Mixer's death sucks, but it was sadly necessary

Mixer @ E3Source: Windows Central

Microsoft clearly hoped it could've taken advantage of the relative nascence of the game streaming market to grow Mixer to a point where it could at least begin to catch up to Twitch, which is why they made some big plays buying up Ninja and others last year.

It wasn't fair to keep stringing Mixer streamers along for years like Microsoft did with Windows Phone developers

Microsoft spent hundreds of millions on the platform. I would argue that mishandling of the budget, and allocating money for Ninja rather than home-grown talent or, indeed, a bigger dev team to address the pace of innovation, was probably a mistake. Indeed, Twitch was able to pivot rapidly and adopt all of Mixer's unique features in the blink of an eye. Microsoft would've been smarter to spend more growing Mixer as a product, rather than a brand, before shoving it into the limelight with celebrity-purchases.

It's just a shame it came to this, instead of Mixer itself growing into a competitive place. I'd argue it wasn't fair to keep stringing Mixer streamers along for years like Microsoft did with Windows Phone developers in the past, who were kept in the dark about the future of the platform for years. At the same time, Microsoft slowly wound it down, announcing its death via a random tweet reply. I also lament for the staff at Mixer who worked incredibly hard, while being incredibly underfunded, trying to compete with titans like Twitch and YouTube.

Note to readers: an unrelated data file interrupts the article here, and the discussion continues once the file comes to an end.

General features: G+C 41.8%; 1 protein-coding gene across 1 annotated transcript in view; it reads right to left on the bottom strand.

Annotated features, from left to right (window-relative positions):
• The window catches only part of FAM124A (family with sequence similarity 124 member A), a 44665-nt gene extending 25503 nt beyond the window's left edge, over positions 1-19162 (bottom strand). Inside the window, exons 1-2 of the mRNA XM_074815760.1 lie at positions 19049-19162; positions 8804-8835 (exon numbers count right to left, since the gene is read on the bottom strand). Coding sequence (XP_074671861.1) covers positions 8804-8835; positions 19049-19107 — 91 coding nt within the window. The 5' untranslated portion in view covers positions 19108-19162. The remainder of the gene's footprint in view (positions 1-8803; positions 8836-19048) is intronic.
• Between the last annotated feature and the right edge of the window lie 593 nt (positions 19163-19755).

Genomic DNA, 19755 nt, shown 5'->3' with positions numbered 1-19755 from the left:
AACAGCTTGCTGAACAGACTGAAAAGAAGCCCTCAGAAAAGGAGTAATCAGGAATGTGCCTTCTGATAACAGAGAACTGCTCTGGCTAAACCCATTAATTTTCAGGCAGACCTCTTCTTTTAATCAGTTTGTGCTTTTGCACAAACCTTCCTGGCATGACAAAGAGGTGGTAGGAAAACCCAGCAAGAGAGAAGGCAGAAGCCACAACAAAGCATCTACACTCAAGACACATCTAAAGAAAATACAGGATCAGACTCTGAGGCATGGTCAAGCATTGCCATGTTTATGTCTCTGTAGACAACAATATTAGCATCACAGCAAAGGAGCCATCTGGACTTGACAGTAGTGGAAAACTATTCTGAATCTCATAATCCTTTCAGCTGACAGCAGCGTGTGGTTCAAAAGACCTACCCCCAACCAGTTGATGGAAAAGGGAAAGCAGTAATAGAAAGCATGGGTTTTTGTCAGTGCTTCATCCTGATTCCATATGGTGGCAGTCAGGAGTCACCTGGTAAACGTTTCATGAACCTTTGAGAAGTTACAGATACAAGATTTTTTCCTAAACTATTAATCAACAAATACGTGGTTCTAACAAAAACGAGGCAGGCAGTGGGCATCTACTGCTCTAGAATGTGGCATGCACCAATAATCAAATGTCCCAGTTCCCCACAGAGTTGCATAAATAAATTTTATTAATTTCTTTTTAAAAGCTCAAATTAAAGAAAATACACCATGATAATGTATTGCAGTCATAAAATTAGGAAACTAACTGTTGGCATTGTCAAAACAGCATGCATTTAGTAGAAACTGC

Mixer LogoSource: Matt Brown / Windows Central

As a Mixer streamer, as someone who made dozens of friends and made countless happy memories streaming on the platform, it's hard to acknowledge the harsh reality that Microsoft made the right decision for the Xbox business. At this point, it should be investing future funds into areas where it can find success, such as Project xCloud, Xbox Game Pass, games like Minecraft, and its broader Xbox Game Studios offering.

Putting Mixer on an underfunded, slow-death cycle like Windows Phone would've been a far more drawn out and painful process, in the long run. For Xbox fans, this gives Microsoft a chance to reinvest back into its strengths — actual gaming — while building up a relationship with the world's largest social provider to expand Xbox's userbase, bringing more games to users, and more cash for developers to innovate, and advance the art of the medium.

Addendum (June 25, 2020)

I just wanted to add this note in here, given the concerns I've seen from people that think Xbox is going to give Facebook carte blanche access to your data as a result of this partnership. The answer is emphatically no, at least according to Microsoft. There's no reason to think they will give Facebook access to your information without permission, as particularly in the case of the EU, this would be a massive privacy law violation.

Major Nelson offered some clarity on the partnership on reddit recently, noting that Facebook Gaming will compete with Twitch and YouTube Gaming on Xbox on equal footing.

Xbox Facebook Gaming Major NelsonSource: Reddit